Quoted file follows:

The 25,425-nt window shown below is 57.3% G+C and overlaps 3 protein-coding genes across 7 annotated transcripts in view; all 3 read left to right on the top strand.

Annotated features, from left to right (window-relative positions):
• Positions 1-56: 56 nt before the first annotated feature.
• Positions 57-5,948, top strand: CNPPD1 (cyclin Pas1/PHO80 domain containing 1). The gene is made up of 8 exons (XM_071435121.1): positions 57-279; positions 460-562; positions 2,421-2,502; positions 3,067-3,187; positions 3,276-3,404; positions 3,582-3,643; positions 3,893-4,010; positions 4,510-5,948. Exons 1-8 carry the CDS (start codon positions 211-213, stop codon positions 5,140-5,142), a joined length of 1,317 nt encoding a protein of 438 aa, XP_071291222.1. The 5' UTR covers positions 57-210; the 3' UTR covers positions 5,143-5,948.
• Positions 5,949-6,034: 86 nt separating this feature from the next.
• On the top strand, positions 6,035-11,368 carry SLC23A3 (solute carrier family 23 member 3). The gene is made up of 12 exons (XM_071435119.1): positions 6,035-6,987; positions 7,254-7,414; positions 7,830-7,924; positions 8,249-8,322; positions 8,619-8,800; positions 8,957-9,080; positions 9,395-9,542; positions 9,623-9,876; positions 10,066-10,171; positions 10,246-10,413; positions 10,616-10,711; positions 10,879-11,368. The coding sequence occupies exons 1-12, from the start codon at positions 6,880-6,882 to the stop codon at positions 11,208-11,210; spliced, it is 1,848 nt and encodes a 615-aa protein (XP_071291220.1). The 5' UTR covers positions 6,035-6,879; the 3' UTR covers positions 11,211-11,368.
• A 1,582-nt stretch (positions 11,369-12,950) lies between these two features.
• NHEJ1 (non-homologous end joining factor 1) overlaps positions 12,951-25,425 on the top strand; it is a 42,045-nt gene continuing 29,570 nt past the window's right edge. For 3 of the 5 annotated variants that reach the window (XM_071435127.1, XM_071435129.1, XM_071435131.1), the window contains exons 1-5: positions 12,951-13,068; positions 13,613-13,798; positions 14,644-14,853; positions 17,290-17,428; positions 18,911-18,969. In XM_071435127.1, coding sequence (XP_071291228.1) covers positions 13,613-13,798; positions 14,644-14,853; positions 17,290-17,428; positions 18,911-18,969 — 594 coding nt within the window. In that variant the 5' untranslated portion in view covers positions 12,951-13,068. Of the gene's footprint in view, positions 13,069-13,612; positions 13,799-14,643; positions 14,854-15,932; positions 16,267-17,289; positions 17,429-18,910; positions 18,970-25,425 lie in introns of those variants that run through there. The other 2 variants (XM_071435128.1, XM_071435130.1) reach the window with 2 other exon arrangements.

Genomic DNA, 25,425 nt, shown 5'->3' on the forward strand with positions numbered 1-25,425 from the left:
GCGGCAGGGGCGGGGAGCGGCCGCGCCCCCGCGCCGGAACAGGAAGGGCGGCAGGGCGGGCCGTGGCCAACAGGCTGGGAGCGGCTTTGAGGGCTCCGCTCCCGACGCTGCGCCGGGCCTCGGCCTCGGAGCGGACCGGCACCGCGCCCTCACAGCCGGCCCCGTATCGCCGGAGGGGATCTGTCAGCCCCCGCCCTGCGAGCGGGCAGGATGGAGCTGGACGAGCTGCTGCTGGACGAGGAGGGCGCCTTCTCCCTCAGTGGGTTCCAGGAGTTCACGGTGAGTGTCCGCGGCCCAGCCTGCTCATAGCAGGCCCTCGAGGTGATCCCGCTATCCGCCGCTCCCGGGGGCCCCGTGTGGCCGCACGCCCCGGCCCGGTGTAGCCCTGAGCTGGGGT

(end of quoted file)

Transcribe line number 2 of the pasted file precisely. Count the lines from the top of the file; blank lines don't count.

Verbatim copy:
Annotated features, from left to right (window-relative positions):